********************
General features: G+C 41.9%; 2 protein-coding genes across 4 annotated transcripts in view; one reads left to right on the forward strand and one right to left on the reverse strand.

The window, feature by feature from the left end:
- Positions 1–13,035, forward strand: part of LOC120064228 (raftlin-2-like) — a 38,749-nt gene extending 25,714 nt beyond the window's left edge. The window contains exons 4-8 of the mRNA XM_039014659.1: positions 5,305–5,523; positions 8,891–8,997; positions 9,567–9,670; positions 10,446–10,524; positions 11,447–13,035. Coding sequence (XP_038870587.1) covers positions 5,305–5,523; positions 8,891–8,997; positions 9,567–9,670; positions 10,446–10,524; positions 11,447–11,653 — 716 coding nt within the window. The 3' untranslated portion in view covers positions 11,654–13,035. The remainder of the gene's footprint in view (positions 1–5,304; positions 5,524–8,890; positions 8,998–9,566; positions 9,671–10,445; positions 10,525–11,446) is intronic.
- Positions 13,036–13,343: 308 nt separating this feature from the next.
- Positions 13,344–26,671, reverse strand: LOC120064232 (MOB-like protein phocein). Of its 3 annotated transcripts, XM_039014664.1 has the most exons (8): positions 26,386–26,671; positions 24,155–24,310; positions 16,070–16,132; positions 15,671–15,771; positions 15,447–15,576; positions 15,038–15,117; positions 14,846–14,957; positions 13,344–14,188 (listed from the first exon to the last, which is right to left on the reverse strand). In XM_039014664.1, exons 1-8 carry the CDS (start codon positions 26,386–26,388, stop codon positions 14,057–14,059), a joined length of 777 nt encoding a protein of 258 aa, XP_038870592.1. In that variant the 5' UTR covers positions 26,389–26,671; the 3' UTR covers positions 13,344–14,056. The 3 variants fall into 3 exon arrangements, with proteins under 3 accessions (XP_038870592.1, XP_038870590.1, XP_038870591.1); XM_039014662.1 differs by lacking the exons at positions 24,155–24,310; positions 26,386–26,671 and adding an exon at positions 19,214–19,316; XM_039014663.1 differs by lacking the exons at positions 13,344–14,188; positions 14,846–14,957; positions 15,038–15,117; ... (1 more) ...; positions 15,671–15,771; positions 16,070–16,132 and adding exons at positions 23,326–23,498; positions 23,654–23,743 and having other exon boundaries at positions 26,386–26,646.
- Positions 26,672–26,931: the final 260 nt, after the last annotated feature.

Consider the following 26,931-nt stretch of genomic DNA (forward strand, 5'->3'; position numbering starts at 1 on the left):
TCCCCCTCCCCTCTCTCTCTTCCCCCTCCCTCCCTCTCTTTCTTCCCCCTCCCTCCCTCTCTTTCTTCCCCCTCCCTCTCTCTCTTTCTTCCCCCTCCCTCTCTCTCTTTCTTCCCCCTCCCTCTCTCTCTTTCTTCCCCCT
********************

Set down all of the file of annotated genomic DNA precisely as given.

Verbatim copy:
General features: G+C 41.9%; 2 protein-coding genes across 4 annotated transcripts in view; one reads left to right on the forward strand and one right to left on the reverse strand.

The window, feature by feature from the left end:
- Positions 1–13,035, forward strand: part of LOC120064228 (raftlin-2-like) — a 38,749-nt gene extending 25,714 nt beyond the window's left edge. The window contains exons 4-8 of the mRNA XM_039014659.1: positions 5,305–5,523; positions 8,891–8,997; positions 9,567–9,670; positions 10,446–10,524; positions 11,447–13,035. Coding sequence (XP_038870587.1) covers positions 5,305–5,523; positions 8,891–8,997; positions 9,567–9,670; positions 10,446–10,524; positions 11,447–11,653 — 716 coding nt within the window. The 3' untranslated portion in view covers positions 11,654–13,035. The remainder of the gene's footprint in view (positions 1–5,304; positions 5,524–8,890; positions 8,998–9,566; positions 9,671–10,445; positions 10,525–11,446) is intronic.
- Positions 13,036–13,343: 308 nt separating this feature from the next.
- Positions 13,344–26,671, reverse strand: LOC120064232 (MOB-like protein phocein). Of its 3 annotated transcripts, XM_039014664.1 has the most exons (8): positions 26,386–26,671; positions 24,155–24,310; positions 16,070–16,132; positions 15,671–15,771; positions 15,447–15,576; positions 15,038–15,117; positions 14,846–14,957; positions 13,344–14,188 (listed from the first exon to the last, which is right to left on the reverse strand). In XM_039014664.1, exons 1-8 carry the CDS (start codon positions 26,386–26,388, stop codon positions 14,057–14,059), a joined length of 777 nt encoding a protein of 258 aa, XP_038870592.1. In that variant the 5' UTR covers positions 26,389–26,671; the 3' UTR covers positions 13,344–14,056. The 3 variants fall into 3 exon arrangements, with proteins under 3 accessions (XP_038870592.1, XP_038870590.1, XP_038870591.1); XM_039014662.1 differs by lacking the exons at positions 24,155–24,310; positions 26,386–26,671 and adding an exon at positions 19,214–19,316; XM_039014663.1 differs by lacking the exons at positions 13,344–14,188; positions 14,846–14,957; positions 15,038–15,117; ... (1 more) ...; positions 15,671–15,771; positions 16,070–16,132 and adding exons at positions 23,326–23,498; positions 23,654–23,743 and having other exon boundaries at positions 26,386–26,646.
- Positions 26,672–26,931: the final 260 nt, after the last annotated feature.

Consider the following 26,931-nt stretch of genomic DNA (forward strand, 5'->3'; position numbering starts at 1 on the left):
TCCCCCTCCCCTCTCTCTCTTCCCCCTCCCTCCCTCTCTTTCTTCCCCCTCCCTCCCTCTCTTTCTTCCCCCTCCCTCTCTCTCTTTCTTCCCCCTCCCTCTCTCTCTTTCTTCCCCCTCCCTCTCTCTCTTTCTTCCCCCT